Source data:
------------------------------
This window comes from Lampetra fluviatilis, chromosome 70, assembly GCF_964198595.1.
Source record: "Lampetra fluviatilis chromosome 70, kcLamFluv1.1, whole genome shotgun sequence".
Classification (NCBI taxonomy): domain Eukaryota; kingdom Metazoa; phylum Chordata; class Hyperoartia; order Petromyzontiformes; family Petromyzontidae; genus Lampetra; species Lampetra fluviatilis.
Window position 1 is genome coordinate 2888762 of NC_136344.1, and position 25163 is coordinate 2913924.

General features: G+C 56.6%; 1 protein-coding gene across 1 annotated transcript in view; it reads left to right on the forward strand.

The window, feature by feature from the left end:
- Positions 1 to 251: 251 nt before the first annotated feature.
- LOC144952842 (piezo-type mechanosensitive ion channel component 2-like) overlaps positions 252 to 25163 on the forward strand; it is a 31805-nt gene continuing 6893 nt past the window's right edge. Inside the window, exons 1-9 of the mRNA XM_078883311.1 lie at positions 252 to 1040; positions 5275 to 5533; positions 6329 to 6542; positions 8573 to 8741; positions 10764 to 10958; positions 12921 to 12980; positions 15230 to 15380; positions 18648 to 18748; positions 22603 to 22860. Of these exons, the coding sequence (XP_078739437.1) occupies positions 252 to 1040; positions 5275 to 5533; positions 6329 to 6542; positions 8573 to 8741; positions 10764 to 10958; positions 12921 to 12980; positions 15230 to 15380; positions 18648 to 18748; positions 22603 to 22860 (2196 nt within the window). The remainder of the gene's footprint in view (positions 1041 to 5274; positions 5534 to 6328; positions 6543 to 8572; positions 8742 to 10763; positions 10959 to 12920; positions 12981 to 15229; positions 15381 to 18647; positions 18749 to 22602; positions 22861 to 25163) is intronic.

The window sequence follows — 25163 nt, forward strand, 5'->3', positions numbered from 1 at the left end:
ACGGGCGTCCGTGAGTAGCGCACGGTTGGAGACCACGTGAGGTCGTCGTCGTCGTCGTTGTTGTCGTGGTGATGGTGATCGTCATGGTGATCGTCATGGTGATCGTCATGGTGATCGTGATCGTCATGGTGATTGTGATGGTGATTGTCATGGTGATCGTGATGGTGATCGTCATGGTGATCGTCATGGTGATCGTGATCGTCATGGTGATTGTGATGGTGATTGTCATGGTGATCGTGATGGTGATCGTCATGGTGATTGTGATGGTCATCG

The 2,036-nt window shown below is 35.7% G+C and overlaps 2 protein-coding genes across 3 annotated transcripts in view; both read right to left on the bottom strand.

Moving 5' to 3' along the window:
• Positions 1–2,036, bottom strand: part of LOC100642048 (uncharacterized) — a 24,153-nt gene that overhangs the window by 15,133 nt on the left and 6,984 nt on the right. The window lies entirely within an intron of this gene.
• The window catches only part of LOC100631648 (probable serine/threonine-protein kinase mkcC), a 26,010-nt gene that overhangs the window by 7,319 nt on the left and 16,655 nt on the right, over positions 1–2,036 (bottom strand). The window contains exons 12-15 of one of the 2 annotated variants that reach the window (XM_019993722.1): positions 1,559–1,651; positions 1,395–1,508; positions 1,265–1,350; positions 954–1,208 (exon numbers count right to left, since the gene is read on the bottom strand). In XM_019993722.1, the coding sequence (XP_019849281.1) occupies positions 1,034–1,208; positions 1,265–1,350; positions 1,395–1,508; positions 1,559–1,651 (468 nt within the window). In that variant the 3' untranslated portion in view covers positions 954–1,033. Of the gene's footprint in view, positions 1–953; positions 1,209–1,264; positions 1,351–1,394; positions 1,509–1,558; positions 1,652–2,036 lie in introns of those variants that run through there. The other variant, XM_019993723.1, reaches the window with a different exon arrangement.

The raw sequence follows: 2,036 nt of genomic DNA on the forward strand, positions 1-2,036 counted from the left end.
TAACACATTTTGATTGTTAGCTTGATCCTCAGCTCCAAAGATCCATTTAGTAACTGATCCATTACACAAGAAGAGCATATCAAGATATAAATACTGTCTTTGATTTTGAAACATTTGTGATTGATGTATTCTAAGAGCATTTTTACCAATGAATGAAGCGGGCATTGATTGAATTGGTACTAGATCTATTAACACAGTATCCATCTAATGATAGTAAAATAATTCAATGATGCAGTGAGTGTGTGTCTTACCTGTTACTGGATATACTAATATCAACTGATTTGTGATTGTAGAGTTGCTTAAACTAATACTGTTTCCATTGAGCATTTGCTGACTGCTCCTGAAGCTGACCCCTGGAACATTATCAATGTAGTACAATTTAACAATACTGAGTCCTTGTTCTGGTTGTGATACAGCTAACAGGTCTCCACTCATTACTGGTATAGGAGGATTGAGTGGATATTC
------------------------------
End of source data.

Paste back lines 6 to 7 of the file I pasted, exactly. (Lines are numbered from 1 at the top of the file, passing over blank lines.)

The window, feature by feature from the left end:
- Positions 1 to 251: 251 nt before the first annotated feature.